6. So many hot, shirtless guys running on the beach.

7. So many hot, shirtless guys using the free workout equipment on Gordon Beach. The emphasis on abdominals-enhancing equipment explains why six-packs abound here.

8. Working out on Gordon Beach with a perfect view of those hot, shirtless guys and the Mediterranean Sea.

9. Vodka with a beer back at Evita.

10. The Tel Aviv movida on Allenby and Rothschild.

11. Isrotel Tower (left), my favorite skyscraper in Tel Aviv. If I ever return to here when someone else is footing the accommodation bill, I know exactly where I'll be staying.

12. The view of Tel Aviv and the Mediterranean from the highest point in the old city of Jaffa (see main photo).

13. Low flying planes landing at Sde Dov Airport as I jog toward the lighthouse in the opposite direction of Jaffa.

14. Granola in the morning for the first time in decades.

15. Frozen supermarket pizza that tastes better than any store-bought pie I've ever had anywhere else.

16. The option of taking one of those shared taxi vans that I never got around to taking.

17. The architectural emphasis on white and off-white that gives "The White City" its nickname.

18. A microwave oven, an elevator in my building, AC everywhere and free shopping bags in supermarkets for the first time since before I arrived in Berlin.

19. Warm, welcoming people, most of whom speak English.

20. Knowing that if I ever ruin my Havaianas here, there are plenty of stores where I can replace them, which was so not the case in Bangkok a few months ago.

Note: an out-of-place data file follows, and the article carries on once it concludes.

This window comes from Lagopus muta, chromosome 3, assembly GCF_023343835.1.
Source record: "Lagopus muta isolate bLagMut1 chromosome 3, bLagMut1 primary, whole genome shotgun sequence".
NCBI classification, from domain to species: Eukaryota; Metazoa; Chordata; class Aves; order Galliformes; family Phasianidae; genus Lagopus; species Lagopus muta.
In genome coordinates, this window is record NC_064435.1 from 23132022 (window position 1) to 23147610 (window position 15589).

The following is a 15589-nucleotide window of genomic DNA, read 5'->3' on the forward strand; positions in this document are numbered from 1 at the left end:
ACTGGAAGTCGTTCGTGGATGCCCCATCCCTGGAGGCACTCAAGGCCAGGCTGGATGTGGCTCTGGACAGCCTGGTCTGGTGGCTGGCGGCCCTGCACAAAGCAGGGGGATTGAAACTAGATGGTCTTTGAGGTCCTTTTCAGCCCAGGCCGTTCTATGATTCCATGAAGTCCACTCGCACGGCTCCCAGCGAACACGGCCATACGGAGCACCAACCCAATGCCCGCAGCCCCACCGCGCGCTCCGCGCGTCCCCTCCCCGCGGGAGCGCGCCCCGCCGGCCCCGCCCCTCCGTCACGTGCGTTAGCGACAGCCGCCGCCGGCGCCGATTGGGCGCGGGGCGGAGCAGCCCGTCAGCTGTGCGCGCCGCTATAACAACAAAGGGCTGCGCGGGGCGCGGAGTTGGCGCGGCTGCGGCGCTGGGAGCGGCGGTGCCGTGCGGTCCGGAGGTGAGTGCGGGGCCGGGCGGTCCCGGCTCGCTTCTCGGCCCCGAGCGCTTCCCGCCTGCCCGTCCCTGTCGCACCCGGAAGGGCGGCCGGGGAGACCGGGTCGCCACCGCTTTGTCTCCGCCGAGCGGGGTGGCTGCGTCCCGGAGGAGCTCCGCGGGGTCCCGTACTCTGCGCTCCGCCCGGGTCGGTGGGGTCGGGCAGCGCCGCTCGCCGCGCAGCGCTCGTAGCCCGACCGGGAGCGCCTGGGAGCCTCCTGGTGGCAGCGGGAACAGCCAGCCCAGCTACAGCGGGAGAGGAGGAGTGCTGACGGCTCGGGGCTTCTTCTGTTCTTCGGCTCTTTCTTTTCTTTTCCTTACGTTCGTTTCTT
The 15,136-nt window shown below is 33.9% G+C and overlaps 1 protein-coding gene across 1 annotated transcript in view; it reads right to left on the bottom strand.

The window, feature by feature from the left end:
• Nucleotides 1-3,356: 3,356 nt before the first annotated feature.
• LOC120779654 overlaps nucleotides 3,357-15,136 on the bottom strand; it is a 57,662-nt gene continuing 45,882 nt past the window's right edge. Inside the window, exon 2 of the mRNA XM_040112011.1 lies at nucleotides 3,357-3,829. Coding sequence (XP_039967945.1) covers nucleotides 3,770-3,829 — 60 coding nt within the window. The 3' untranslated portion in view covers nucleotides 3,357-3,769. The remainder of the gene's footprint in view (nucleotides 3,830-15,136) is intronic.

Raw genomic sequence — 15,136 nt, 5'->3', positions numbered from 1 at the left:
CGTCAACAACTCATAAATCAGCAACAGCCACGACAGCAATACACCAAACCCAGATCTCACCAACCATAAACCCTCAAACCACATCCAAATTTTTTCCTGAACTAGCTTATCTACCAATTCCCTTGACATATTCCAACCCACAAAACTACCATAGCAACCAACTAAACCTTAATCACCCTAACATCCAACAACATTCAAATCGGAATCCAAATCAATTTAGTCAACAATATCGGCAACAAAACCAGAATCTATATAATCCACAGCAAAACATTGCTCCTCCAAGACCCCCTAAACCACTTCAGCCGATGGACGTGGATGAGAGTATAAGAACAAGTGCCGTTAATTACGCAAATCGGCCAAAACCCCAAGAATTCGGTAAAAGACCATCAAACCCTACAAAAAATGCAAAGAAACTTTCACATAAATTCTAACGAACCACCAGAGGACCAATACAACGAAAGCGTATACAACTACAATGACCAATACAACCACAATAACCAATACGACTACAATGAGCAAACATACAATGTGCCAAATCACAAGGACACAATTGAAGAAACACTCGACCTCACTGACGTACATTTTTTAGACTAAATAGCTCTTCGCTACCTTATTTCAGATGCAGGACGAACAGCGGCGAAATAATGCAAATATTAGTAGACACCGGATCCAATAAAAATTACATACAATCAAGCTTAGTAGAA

21. Pomegranate and mango juice.

22. Three weeks and five days without rain.

23. Highs in the upper 20s, lows in the upper teens to the lower 20s.

24. Free Wi-Fi at Sevidor central train station and on the commuter trains that go up and down the north coast.

25. The friendly blonde waitress at Fresh Kitchen Mapu, the one who made the just slightly above average comfort health food taste a little better and almost justified the "Service not included" on the bill.

26. Watching episodes of the '70s sitcom Maude on YouTube on my nights in during the second half of my stint in Tel Aviv. Though Jewish, Bea Arthur had no link to Tel Aviv that I'm aware of, yet along with Rihanna (whose October 22 concert here is being advertised on posters all over town), she will forever be the diva I most associate with my first trip to the city.

27. Guys who blow you off with or without some lame excuse, saving you the trouble of being the bad guy and leaving you free to be happily home alone, where you secretly wanted to be anyway, to do No. 26. God'll get them for that.

28. The utter gayness of it all.